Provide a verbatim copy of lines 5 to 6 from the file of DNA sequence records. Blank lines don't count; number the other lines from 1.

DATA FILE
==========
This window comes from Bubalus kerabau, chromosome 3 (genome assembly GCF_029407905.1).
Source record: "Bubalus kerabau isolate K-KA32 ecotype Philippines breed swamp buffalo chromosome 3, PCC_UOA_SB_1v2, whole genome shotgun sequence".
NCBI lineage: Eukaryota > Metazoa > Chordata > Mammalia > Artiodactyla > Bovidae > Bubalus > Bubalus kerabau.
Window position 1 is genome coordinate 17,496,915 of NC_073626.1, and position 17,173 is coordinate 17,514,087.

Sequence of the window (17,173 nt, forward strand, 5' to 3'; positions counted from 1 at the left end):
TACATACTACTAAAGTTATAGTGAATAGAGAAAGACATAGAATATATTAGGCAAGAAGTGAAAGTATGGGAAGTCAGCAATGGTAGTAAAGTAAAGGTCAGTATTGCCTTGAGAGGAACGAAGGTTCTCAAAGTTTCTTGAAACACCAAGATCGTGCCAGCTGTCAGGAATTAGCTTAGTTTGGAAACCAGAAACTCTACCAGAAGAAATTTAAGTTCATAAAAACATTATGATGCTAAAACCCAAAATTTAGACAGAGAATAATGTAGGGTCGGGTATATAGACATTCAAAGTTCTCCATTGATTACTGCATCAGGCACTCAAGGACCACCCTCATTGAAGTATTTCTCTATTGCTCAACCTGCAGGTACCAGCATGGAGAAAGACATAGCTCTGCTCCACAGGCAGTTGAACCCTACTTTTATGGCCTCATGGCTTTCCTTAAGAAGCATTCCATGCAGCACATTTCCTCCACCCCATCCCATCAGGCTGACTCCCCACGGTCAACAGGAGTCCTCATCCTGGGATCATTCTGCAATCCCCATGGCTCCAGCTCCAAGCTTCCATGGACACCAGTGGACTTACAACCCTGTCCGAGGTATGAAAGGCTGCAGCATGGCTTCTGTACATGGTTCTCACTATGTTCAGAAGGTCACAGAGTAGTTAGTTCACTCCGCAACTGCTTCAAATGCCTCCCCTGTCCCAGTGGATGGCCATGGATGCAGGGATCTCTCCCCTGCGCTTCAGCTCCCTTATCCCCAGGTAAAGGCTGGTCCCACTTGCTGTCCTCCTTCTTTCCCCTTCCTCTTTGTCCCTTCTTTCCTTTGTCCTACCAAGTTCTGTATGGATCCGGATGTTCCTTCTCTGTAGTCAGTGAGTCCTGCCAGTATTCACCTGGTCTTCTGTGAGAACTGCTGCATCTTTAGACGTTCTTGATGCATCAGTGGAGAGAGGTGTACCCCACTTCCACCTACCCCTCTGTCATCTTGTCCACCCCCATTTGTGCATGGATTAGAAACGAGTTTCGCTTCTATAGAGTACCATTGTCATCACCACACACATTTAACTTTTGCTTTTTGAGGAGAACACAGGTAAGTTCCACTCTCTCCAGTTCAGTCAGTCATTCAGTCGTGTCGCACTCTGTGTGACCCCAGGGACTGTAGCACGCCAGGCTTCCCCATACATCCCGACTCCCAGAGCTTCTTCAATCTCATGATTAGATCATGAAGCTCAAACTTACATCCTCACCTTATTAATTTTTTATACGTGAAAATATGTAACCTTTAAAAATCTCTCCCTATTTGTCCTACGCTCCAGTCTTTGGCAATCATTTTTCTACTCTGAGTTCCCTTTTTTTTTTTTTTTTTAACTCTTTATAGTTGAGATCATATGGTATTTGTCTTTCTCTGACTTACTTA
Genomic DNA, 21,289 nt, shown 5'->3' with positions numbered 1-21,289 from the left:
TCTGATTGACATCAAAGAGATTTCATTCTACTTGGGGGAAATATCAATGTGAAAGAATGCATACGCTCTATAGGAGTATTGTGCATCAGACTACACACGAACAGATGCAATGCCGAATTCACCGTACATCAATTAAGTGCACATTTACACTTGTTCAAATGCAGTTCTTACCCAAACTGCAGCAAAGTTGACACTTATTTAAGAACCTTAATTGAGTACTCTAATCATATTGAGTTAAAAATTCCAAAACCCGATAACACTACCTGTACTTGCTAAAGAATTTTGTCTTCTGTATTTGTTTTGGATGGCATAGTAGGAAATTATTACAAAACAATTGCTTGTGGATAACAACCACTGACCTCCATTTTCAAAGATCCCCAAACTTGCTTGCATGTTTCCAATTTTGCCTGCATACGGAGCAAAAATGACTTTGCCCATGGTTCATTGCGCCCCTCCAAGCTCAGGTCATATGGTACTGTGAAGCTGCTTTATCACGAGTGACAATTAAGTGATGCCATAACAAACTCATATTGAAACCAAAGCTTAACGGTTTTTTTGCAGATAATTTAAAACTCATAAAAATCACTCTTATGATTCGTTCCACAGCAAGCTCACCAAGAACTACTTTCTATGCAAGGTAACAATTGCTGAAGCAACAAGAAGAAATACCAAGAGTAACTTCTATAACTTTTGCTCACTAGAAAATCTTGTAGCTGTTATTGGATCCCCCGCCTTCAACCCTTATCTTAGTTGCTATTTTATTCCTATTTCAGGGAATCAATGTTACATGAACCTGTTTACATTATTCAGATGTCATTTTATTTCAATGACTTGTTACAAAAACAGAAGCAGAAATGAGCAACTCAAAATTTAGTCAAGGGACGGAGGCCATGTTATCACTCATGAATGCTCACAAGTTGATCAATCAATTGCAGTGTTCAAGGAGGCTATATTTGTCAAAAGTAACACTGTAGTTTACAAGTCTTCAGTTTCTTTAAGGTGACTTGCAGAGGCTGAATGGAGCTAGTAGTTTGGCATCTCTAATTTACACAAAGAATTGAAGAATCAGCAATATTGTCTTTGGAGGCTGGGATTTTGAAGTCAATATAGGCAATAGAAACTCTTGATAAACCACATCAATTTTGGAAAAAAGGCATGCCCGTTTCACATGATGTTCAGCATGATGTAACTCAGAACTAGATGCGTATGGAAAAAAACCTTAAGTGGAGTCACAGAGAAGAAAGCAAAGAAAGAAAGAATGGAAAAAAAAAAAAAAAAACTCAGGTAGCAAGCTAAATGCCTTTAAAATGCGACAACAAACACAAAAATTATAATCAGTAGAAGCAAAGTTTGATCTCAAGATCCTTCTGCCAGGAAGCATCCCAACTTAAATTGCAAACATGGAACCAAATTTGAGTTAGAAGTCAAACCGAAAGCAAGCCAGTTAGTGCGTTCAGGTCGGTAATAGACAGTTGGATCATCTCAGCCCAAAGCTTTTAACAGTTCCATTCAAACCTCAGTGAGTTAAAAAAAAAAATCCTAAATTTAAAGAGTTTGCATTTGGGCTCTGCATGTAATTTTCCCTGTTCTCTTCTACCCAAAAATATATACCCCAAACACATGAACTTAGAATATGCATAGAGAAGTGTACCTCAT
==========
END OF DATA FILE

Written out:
Sequence of the window (17,173 nt, forward strand, 5' to 3'; positions counted from 1 at the left end):
TACATACTACTAAAGTTATAGTGAATAGAGAAAGACATAGAATATATTAGGCAAGAAGTGAAAGTATGGGAAGTCAGCAATGGTAGTAAAGTAAAGGTCAGTATTGCCTTGAGAGGAACGAAGGTTCTCAAAGTTTCTTGAAACACCAAGATCGTGCCAGCTGTCAGGAATTAGCTTAGTTTGGAAACCAGAAACTCTACCAGAAGAAATTTAAGTTCATAAAAACATTATGATGCTAAAACCCAAAATTTAGACAGAGAATAATGTAGGGTCGGGTATATAGACATTCAAAGTTCTCCATTGATTACTGCATCAGGCACTCAAGGACCACCCTCATTGAAGTATTTCTCTATTGCTCAACCTGCAGGTACCAGCATGGAGAAAGACATAGCTCTGCTCCACAGGCAGTTGAACCCTACTTTTATGGCCTCATGGCTTTCCTTAAGAAGCATTCCATGCAGCACATTTCCTCCACCCCATCCCATCAGGCTGACTCCCCACGGTCAACAGGAGTCCTCATCCTGGGATCATTCTGCAATCCCCATGGCTCCAGCTCCAAGCTTCCATGGACACCAGTGGACTTACAACCCTGTCCGAGGTATGAAAGGCTGCAGCATGGCTTCTGTACATGGTTCTCACTATGTTCAGAAGGTCACAGAGTAGTTAGTTCACTCCGCAACTGCTTCAAATGCCTCCCCTGTCCCAGTGGATGGCCATGGATGCAGGGATCTCTCCCCTGCGCTTCAGCTCCCTTATCCCCAGGTAAAGGCTGGTCCCACTTGCTGTCCTCCTTCTTTCCCCTTCCTCTTTGTCCCTTCTTTCCTTTGTCCTACCAAGTTCTGTATGGATCCGGATGTTCCTTCTCTGTAGTCAGTGAGTCCTGCCAGTATTCACCTGGTCTTCTGTGAGAACTGCTGCATCTTTAGACGTTCTTGATGCATCAGTGGAGAGAGGTGTACCCCACTTCCACCTACCCCTCTGTCATCTTGTCCACCCCCATTTGTGCATGGATTAGAAACGAGTTTCGCTTCTATAGAGTACCATTGTCATCACCACACACATTTAACTTTTGCTTTTTGAGGAGAACACAGGTAAGTTCCACTCTCTCCAGTTCAGTCAGTCATTCAGTCGTGTCGCACTCTGTGTGACCCCAGGGACTGTAGCACGCCAGGCTTCCCCATACATCCCGACTCCCAGAGCTTCTTCAATCTCATGATTAGATCATGAAGCTCAAACTTACATCCTCACCTTATTAATTTTTTATACGTGAAAATATGTAACCTTTAAAAATCTCTCCCTATTTGTCCTACGCTCCAGTCTTTGGCAATCATTTTTCTACTCTGAGTTCCCTTTTTTTTTTTTTTTTTAACTCTTTATAGTTGAGATCATATGGTATTTGTCTTTCTCTGACTTACTTA